Can I Tell My Team to Return to the Office?

Most articles about the post-Covid return to the office are written from the perspective of corporates with large floorplates, large budgets, and hundreds of employees.

But what of the 97% of New Zealand companies with 50 employees or fewer?

It may be easy and within budget for a corporate to reconfigure their offices with game rooms, a laundry, or a gym.

But if you are the owner of a small-to-medium-sized business (SME) with, say, 20 employees, how do you compete for or retain the best talent around? And once you have them, how do you ensure they attend the office more often than not?

Magnet, not mandate

In terms of employee motivations, research from Total Workplace Group shows that flexibility and choice are key, finding:

  • 80% of employees want to choose where they work and 97% when they work
  • 70% feel connection to the company culture when given choice, versus only 36% where attendance is mandated
  • 75% of workers who were able to choose to be in the office felt positive wellbeing, which came with 29% higher productivity rates
  • Just 33% of fully remote workers reported the same feelings of wellbeing.

In a study by XSF, millennials (the largest working population) cite better collaboration, socialisation and a delineation of home and work life as key reasons to be in the workplace. They want to be engaged at work, they need personal connections, and top of their list is to be inspired within their work environment.

Create the magnet

Knowing this, the SME owner needs to look at their current workplace and consider if it’s delivering the inspiring, collaborative, or task-focused space this cohort is looking for.

The word ‘flexibility’ comes into play here. If your office space is made up of just desks and chairs, there isn’t much opportunity to find a place conducive to collaboration or creativity, or a quieter spot when people need to concentrate. If you have a very functional yet non-flexible space, it is not likely to be attractive to workers now used to the variety of home-working, café-working or co-working spaces.

If, on the other hand, you have invested in a workplace that offers zoned working, no matter how limited, research shows that your business will benefit. Purpose-designed, collaboration-focused flexible architecture and furniture helps deliver value that is undisputed. Collaboration can be either ad-hoc or planned, too, so space for each is good. Provision of quiet spaces using acoustic furniture or lighting can enhance concentration — and, once again, boost productivity and creativity.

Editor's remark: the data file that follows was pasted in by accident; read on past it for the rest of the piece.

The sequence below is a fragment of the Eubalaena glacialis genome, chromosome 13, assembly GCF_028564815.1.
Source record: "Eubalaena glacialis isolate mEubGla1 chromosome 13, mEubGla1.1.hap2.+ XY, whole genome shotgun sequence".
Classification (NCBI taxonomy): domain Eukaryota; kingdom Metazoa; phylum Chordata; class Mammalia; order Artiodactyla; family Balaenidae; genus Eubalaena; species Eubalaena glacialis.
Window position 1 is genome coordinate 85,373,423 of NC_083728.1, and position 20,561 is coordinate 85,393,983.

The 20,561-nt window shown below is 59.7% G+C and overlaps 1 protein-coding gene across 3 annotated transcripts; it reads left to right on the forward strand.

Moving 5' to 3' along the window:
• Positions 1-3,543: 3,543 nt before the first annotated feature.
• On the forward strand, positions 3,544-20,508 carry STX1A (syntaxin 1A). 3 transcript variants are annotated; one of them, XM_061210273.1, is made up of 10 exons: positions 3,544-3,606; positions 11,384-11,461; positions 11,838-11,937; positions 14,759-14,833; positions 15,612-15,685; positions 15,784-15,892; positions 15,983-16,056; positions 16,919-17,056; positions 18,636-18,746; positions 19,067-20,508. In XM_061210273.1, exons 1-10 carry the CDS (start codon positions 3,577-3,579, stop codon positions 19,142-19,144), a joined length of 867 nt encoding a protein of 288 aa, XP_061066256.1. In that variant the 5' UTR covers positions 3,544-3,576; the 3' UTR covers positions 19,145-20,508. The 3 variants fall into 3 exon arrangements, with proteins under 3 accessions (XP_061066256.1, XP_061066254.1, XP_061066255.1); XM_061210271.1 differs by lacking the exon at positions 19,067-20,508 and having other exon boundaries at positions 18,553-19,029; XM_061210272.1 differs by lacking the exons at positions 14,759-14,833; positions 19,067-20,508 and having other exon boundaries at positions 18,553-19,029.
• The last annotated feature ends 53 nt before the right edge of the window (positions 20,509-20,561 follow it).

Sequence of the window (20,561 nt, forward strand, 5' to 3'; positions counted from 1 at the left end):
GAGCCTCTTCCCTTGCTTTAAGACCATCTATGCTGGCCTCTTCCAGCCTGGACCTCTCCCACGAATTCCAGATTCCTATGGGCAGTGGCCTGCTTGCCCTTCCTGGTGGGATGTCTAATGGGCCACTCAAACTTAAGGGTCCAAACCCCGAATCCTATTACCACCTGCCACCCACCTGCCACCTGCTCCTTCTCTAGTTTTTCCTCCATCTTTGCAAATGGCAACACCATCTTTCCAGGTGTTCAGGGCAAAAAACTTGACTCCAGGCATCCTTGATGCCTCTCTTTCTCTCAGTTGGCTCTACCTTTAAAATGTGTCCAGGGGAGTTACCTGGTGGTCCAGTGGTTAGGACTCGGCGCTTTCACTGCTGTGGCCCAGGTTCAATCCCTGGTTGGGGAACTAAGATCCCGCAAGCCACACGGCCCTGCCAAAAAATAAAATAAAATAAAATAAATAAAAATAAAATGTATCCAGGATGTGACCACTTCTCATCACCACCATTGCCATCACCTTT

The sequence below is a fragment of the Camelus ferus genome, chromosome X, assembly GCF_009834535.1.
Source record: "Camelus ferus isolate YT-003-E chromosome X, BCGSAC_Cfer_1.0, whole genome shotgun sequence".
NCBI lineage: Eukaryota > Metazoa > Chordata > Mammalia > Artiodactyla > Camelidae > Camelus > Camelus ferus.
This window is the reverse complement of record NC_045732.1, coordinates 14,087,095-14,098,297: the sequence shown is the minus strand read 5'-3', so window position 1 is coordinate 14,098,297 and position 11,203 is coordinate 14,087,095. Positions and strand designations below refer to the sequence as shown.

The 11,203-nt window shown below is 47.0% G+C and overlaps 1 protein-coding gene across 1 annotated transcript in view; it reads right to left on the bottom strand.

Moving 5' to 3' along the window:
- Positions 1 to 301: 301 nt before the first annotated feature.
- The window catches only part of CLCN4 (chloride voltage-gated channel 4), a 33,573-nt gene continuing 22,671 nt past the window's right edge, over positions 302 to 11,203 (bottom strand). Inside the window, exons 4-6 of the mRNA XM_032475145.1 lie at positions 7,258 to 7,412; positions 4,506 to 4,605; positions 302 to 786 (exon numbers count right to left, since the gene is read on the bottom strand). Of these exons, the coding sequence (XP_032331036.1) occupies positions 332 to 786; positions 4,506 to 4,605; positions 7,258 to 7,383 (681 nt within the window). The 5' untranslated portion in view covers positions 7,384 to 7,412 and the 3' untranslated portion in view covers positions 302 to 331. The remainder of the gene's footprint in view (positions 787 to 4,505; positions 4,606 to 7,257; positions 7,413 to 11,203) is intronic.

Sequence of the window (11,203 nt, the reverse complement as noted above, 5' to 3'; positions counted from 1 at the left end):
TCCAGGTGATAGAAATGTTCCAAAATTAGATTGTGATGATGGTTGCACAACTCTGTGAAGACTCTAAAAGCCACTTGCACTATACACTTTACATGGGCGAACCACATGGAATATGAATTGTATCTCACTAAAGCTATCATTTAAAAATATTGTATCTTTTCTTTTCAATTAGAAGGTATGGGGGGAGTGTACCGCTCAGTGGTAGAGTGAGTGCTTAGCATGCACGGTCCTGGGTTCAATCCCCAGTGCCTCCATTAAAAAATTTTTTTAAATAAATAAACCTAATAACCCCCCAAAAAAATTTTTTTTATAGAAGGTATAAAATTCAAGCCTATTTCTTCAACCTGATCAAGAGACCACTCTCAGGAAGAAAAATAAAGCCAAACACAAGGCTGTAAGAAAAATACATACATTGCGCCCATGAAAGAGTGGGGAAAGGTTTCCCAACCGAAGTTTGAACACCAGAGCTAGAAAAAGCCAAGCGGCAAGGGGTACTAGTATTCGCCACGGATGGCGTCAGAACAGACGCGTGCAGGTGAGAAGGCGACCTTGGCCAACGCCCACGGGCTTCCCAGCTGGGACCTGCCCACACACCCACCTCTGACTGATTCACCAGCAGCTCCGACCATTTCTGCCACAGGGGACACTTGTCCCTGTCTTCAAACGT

If your team works in a hybrid pattern, you may find you have extra space on a daily basis. It makes sense to use that space in a creative way by taking out a desk or two and adding in pieces of furniture your employees choose to use. Choice is key, remember.

Three rules to guide your SME fitout choices

1 – Consider tasks and personalities

Think about what your team needs to achieve, how individuals work, and the personalities required to get that work done. Is your business task focused? Is it creative? Does it require a lot of collaboration and thinking within the team, or have you become successful through intense concentration? Good commercial furniture is specifically designed to suit a need. Great furniture can be flexible, too. Exceptional furniture does all this and delivers on innate, human-centric needs that the user may not even understand, but which deliver the wellbeing benefits that also benefit your business.

2 – Think flexibility

As a smaller business, you may not have the space or budgets to provide every person or working style their own separate areas. SMEs need to be nimble and adaptable, so when it comes to furnishings and fitout, invest in pieces that offer flexibility, whether that’s in terms of mobility, modularity, or scalability. It will pay off to ensure your fitout offers futureproofing and is as flexible a workspace as you can engineer.

3 – Think holistically

Finally, don’t think of furnishings, lighting, or even architecture in isolation; consider the whole workspace and the needs of the whole team. Zone your space according to the tasks and personalities you need to satisfy. Think about the acoustics of your space: is it difficult to have a conversation without everyone else overhearing, or does your background music seem either too loud or too soft? Also, think biophilically (the innate human connection to nature). Biophilic design has been proven to improve productivity and creativity and reduce absenteeism. Planting is a good start, but investing in pieces that have been designed with biophilic principles in mind is going to provide dividends. PLN Group ( has a free online resource about biophilic design and its benefits.